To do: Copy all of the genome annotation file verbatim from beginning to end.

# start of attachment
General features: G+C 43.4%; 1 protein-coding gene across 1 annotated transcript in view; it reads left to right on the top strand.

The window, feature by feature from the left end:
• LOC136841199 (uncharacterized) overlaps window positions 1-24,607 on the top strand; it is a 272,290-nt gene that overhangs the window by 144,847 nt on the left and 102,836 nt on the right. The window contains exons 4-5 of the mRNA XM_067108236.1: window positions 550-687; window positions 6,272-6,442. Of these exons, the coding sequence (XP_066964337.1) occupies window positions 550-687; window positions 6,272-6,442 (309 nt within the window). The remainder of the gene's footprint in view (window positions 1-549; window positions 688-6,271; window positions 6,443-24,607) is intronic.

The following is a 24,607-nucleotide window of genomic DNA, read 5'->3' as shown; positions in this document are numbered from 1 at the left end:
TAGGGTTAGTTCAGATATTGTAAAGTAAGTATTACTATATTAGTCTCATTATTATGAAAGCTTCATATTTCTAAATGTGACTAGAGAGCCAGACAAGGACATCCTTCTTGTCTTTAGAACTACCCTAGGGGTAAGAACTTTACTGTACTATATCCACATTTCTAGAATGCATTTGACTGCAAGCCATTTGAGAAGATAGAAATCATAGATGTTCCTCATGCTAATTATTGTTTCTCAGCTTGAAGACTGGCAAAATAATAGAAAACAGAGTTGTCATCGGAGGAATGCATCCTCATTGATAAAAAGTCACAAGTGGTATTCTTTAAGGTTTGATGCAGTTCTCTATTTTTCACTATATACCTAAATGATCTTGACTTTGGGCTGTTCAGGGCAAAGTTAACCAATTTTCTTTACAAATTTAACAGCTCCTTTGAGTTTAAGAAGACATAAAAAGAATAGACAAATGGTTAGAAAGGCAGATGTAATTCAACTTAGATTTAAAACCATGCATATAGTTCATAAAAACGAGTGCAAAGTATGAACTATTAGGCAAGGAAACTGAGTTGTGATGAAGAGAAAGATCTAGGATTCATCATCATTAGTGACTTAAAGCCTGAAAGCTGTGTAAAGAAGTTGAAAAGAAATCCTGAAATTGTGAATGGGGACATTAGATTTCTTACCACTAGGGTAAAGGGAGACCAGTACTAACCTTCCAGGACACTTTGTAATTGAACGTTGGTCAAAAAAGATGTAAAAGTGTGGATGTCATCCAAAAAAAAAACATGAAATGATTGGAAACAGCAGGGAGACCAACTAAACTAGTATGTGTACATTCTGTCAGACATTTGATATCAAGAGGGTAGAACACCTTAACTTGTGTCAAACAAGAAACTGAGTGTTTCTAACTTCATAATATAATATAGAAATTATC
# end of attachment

General features: G+C 43.4%; 1 protein-coding gene across 1 annotated transcript in view; it reads left to right on the top strand.

The window, feature by feature from the left end:
• LOC136841199 (uncharacterized) overlaps window positions 1-24,607 on the top strand; it is a 272,290-nt gene that overhangs the window by 144,847 nt on the left and 102,836 nt on the right. The window contains exons 4-5 of the mRNA XM_067108236.1: window positions 550-687; window positions 6,272-6,442. Of these exons, the coding sequence (XP_066964337.1) occupies window positions 550-687; window positions 6,272-6,442 (309 nt within the window). The remainder of the gene's footprint in view (window positions 1-549; window positions 688-6,271; window positions 6,443-24,607) is intronic.

The following is a 24,607-nucleotide window of genomic DNA, read 5'->3' as shown; positions in this document are numbered from 1 at the left end:
TAGGGTTAGTTCAGATATTGTAAAGTAAGTATTACTATATTAGTCTCATTATTATGAAAGCTTCATATTTCTAAATGTGACTAGAGAGCCAGACAAGGACATCCTTCTTGTCTTTAGAACTACCCTAGGGGTAAGAACTTTACTGTACTATATCCACATTTCTAGAATGCATTTGACTGCAAGCCATTTGAGAAGATAGAAATCATAGATGTTCCTCATGCTAATTATTGTTTCTCAGCTTGAAGACTGGCAAAATAATAGAAAACAGAGTTGTCATCGGAGGAATGCATCCTCATTGATAAAAAGTCACAAGTGGTATTCTTTAAGGTTTGATGCAGTTCTCTATTTTTCACTATATACCTAAATGATCTTGACTTTGGGCTGTTCAGGGCAAAGTTAACCAATTTTCTTTACAAATTTAACAGCTCCTTTGAGTTTAAGAAGACATAAAAAGAATAGACAAATGGTTAGAAAGGCAGATGTAATTCAACTTAGATTTAAAACCATGCATATAGTTCATAAAAACGAGTGCAAAGTATGAACTATTAGGCAAGGAAACTGAGTTGTGATGAAGAGAAAGATCTAGGATTCATCATCATTAGTGACTTAAAGCCTGAAAGCTGTGTAAAGAAGTTGAAAAGAAATCCTGAAATTGTGAATGGGGACATTAGATTTCTTACCACTAGGGTAAAGGGAGACCAGTACTAACCTTCCAGGACACTTTGTAATTGAACGTTGGTCAAAAAAGATGTAAAAGTGTGGATGTCATCCAAAAAAAAAACATGAAATGATTGGAAACAGCAGGGAGACCAACTAAACTAGTATGTGTACATTCTGTCAGACATTTGATATCAAGAGGGTAGAACACCTTAACTTGTGTCAAACAAGAAACTGAGTGTTTCTAACTTCATAATATAATATAGAAATTATC